For a couple of years now I've been hearing about "digital signage in a box." In other words, an everything-in-one digital signage solution that a neophyte could buy and have up and running in hours. Not only have I been hearing about it, we've even been approached on a few occasions about being part of such a solution — and were very receptive quite frankly — but in the end these initiatives never went anywhere, at least not yet.
Why is that? It seems like such an obvious opportunity. Small businesses everywhere are waking up to the promise of digital signage. They see it becoming ever more pervasive, and they immediately get what it can do for them. At the very least it helps them communicate better with their customers, helps them come across as more substantial and progressive, and integration with other kinds of marketing such as mobile and social can really change how they market their business. I hear often from long-time players in the digital signage space that they want to go "down market" because that's where they see the biggest growth.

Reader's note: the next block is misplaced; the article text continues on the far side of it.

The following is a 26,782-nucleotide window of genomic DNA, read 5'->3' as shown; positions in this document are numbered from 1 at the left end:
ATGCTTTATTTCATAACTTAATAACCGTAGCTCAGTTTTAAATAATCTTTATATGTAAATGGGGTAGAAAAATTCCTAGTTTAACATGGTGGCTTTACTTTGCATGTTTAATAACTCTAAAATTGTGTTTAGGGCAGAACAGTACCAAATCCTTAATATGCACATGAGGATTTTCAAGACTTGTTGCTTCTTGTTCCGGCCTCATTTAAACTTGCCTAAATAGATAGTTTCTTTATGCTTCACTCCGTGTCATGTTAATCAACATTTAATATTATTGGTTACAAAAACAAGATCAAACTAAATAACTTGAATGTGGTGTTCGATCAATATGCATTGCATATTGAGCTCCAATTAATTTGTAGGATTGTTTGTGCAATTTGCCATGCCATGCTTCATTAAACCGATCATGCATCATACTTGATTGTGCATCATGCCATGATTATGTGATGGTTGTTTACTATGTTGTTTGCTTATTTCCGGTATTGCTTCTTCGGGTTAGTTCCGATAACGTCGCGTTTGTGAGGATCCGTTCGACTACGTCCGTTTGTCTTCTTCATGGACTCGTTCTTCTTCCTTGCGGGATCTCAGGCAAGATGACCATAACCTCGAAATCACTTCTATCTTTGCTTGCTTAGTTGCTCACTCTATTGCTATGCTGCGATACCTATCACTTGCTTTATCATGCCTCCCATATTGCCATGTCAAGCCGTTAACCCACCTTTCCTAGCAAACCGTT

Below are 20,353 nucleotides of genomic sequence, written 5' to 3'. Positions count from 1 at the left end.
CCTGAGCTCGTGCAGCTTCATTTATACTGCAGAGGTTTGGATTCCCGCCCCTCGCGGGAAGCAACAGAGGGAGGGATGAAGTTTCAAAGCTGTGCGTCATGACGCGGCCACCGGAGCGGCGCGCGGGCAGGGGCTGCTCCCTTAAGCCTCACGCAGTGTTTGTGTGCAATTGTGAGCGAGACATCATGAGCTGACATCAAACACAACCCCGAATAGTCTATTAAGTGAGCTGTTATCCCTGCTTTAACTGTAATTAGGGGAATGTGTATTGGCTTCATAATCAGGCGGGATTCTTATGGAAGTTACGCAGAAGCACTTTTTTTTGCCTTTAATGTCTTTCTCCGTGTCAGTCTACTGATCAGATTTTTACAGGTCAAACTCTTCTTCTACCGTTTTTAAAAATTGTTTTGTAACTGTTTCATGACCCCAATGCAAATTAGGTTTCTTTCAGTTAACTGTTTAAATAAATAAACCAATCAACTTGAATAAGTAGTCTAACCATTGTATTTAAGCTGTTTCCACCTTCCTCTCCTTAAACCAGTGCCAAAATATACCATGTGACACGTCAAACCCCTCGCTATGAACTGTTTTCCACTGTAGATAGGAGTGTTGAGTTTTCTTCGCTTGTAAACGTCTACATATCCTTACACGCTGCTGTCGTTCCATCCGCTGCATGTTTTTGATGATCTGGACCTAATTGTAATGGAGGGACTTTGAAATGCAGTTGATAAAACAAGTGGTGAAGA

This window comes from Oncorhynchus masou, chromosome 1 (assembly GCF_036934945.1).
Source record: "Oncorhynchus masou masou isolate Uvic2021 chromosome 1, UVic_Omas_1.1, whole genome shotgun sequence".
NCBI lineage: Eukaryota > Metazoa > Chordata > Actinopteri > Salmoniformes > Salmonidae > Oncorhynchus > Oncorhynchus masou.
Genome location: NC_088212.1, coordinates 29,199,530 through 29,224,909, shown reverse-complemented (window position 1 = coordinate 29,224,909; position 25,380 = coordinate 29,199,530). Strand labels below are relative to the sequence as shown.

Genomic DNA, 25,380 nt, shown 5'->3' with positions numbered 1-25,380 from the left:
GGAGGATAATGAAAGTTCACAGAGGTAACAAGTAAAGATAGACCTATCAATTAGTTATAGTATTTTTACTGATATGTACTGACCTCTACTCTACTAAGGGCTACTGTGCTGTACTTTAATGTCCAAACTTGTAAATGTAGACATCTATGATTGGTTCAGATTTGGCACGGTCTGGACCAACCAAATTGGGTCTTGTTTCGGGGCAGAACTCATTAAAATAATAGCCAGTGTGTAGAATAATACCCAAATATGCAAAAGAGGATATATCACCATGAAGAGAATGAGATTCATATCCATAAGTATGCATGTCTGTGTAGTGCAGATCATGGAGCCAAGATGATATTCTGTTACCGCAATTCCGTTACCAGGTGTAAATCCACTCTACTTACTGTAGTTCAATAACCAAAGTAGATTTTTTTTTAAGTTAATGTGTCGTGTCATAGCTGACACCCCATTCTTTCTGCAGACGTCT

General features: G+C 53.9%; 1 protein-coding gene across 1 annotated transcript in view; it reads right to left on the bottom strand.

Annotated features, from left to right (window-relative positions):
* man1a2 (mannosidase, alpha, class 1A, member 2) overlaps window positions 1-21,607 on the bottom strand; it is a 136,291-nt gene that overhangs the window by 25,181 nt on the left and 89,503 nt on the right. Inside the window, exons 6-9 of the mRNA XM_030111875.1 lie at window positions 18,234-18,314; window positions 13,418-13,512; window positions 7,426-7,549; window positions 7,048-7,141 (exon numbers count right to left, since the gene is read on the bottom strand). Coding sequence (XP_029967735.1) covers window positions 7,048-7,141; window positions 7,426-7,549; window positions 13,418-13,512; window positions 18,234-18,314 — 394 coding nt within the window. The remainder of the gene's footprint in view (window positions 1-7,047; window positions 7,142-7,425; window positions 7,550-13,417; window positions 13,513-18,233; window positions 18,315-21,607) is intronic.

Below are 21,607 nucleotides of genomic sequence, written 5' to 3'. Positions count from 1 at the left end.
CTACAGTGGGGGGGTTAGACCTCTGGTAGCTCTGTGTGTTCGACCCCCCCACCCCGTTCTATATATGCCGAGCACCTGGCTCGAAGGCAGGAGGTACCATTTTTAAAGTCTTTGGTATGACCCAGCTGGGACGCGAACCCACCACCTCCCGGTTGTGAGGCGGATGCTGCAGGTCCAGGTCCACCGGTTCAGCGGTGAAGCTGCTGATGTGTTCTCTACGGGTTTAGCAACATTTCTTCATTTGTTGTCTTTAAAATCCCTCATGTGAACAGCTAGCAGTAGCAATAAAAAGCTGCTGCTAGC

The distribution channel even seems ready made: Best Buy, OfficeMax, Office Depot ... Why not Costco and Sam's Club? What about traditional sign companies that increasingly are being asked by their customers about digital signage, even as they see their traditional business relentlessly shrinking away? All of these seem obvious places for the bar owner, the salon, the small restaurateur to look when they're ready to dip their toe in the water for the first time.
Is it because we're making it too complicated? Vendors often seem to make that mistake, forgetting that no one really cares about the technical challenges we've surmounted to build this industry — they just want to deliver a compelling, interesting and effective message at the right place and the right time.
Whatever the reasons, I'm going to go out on a limb and say that this year someone will pull this off and launch a successful digital-signage-in-a-box solution. It can be done. And when it is I think it will have a profound and far-reaching impact on our industry.
Don Pierson is founder and president at Flypaper Studio Inc., a subsidiary of Trivantis Corp. He has two decades experience in interactive communications and founded Interactive Alchemy before developing what is now Flypaper digital signage software.